State has taken a morally absent approach to resolving the most recent Islamic supremacist flare-up against Israel. Last week, an Arab terrorist gunned down two Israeli policemen in the old city of Jerusalem, forcing Israel to take extra security measures and install metal detectors outside the famous Al-Aqsa mosque. Islamic radicals responded by rioting and targeting Israel and its Jewish population, resulting in the brutal killing of a Jewish family and other acts of horrific Islamic violence. Instead of standing by America’s closest Middle East ally, the State Department went to social media and released the vacuous statement: “Violence is not the answer to the Israeli-Palestinian conflict.”
In the debate over whether to recertify the Iran deal, Tillerson was reported as a proponent for recertification. But when top White House officials confronted Tillerson, challenging him and asking why he chose to support recertification, the secretary of state had no answer for his executive branch colleagues.
Replenishing the Swamp
Tillerson has failed to make good on President Trump’s campaign promise to “drain the swamp” of the Washington establishment in his department. The State Department is notorious as a place for fringe leftists who fail to prioritize American interests. Unfortunately, those Obama- and Clinton-friendly staffers remain embedded in the State Department’s highest-ranking positions. State Department holdovers include officials who are publicly mocking the current president on social media, a man who lied to the American people about the “merits” of the Iran deal, and a man described as “the Iran deal czar,” who consistently advocated for a pro-Tehran posture. Shockingly, Tillerson has tasked two of the State Department’s biggest Iran deal proponents — Stephen Mull and Chris Backemeyer — with verifying Iran’s compliance with the nuclear deal.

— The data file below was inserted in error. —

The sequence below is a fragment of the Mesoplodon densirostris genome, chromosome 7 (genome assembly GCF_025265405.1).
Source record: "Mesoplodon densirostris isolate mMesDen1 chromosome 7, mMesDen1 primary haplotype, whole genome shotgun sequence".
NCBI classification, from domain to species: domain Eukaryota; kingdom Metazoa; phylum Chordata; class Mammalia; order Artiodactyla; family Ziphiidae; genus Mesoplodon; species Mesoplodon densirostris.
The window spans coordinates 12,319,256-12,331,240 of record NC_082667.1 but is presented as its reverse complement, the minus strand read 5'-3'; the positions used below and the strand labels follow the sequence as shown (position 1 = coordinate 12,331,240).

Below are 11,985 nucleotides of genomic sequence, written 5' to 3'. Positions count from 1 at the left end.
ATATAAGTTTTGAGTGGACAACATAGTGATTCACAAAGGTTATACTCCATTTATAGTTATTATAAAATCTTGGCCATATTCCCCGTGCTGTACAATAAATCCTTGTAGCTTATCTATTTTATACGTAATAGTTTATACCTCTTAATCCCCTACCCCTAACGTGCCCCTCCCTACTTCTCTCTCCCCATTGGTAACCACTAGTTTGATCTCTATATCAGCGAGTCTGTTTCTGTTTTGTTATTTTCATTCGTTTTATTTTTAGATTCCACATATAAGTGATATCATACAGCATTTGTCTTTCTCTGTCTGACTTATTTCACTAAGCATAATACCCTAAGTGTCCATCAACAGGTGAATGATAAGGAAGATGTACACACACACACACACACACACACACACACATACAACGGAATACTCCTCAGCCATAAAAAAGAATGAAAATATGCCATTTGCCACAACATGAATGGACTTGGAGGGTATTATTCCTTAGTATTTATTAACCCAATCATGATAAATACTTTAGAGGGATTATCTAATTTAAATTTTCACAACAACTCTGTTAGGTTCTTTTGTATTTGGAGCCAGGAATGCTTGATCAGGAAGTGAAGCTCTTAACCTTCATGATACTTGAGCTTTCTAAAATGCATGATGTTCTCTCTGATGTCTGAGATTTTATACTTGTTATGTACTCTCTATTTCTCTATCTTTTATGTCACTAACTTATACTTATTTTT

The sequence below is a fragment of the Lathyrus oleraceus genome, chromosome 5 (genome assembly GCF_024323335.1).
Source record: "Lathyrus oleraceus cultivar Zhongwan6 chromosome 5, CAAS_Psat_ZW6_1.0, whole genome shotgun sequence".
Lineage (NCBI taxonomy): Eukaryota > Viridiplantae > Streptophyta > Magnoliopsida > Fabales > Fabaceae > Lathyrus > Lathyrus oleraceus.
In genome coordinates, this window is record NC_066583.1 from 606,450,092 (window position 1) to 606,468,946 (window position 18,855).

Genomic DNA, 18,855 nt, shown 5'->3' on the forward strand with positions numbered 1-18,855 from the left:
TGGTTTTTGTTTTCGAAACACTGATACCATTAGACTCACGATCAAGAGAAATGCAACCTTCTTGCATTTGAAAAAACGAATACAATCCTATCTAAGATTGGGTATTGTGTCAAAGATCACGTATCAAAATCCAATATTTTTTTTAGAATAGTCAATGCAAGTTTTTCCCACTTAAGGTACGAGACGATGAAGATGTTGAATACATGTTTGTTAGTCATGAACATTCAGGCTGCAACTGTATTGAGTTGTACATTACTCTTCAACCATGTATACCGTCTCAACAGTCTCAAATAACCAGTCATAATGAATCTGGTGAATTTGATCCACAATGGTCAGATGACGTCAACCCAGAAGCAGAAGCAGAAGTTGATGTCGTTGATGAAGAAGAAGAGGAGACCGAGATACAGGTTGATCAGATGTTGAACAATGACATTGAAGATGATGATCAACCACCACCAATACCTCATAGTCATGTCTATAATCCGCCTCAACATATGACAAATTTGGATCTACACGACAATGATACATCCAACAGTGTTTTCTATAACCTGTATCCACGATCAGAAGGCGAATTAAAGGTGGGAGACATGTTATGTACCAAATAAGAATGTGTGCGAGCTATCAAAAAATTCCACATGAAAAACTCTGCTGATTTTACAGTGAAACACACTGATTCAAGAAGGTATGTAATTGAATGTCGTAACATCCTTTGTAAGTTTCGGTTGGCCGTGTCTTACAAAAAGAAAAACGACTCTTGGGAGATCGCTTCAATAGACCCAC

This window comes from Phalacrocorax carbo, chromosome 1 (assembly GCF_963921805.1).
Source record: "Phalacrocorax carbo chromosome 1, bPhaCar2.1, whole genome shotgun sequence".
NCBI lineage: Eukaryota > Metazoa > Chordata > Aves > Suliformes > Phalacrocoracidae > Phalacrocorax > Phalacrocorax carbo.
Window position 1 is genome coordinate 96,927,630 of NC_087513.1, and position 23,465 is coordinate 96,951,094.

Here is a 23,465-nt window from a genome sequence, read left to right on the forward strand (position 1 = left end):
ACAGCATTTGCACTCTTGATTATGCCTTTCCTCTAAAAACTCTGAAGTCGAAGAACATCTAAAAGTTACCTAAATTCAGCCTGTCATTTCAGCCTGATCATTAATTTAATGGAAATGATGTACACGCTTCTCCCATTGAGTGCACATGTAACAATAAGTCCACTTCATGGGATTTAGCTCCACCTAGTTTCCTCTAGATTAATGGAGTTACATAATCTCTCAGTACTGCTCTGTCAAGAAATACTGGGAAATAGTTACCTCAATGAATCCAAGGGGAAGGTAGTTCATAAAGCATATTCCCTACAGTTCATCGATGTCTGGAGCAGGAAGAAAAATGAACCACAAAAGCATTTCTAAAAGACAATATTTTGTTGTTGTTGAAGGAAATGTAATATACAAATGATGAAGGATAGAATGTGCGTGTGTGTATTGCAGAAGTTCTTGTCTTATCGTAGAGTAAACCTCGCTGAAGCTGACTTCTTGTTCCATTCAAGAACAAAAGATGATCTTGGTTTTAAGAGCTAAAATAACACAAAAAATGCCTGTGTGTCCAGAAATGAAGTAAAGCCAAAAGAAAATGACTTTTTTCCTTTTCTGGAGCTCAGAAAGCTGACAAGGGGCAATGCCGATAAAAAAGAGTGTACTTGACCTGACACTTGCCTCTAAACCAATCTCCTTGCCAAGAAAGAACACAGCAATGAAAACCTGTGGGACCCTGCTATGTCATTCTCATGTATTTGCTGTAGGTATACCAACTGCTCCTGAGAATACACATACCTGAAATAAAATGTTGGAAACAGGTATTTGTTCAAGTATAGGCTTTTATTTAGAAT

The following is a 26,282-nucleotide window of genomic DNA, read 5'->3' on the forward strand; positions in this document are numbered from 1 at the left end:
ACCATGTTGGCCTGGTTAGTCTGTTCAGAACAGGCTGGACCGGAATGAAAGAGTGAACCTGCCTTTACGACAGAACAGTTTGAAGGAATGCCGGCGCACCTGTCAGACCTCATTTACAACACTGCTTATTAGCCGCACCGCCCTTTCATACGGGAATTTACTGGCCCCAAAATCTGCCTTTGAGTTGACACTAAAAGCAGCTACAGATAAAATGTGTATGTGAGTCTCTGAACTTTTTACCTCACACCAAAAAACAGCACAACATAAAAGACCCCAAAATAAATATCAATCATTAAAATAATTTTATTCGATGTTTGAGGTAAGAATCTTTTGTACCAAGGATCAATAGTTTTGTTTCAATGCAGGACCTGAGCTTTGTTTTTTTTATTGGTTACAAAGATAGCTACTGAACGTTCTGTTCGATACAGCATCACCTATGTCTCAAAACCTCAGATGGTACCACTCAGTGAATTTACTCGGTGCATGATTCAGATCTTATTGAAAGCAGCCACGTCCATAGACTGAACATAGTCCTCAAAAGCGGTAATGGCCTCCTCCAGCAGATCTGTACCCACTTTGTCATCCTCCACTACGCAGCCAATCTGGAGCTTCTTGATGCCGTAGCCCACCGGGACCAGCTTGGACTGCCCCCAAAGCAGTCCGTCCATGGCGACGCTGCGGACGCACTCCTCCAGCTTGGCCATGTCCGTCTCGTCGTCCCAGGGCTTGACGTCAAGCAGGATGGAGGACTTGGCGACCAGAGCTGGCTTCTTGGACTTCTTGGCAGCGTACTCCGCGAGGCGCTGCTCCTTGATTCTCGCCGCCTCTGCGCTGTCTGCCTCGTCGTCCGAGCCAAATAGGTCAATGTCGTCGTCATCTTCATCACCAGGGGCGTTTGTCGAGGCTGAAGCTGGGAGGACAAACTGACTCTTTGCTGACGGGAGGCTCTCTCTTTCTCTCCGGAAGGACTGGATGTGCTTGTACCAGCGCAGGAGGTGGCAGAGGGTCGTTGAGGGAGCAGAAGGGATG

And instead of evacuating Foggy Bottom of the ideologue leftists in its ranks, Tillerson went to bat for them, sometimes going to the president personally to protect their positions, according to reports.
An early exit?
Given Tillerson’s failure to reform the State Department into an “America-first” agency that promotes U.S. interests abroad and stands with our allies, it might not come as a surprise that the secretary of state is reportedly pondering an early exit from government service. Sources close to Tillerson are speculating that a “Rexit” may come sooner rather than later.
Tillerson has failed to drain the swamp at Foggy Bottom. But that doesn’t mean that the next man (or woman) up can’t tackle the bureaucratic establishment there. President Trump needs a secretary of state who understands the State Department’s founding vision of ferociously protecting and advancing American interests, morals, and values throughout the world.
Jordan Schachtel is the national security correspondent for Conservative Review. Follow him on Twitter @JordanSchachtel.
He is the Special Impeachment Counsel.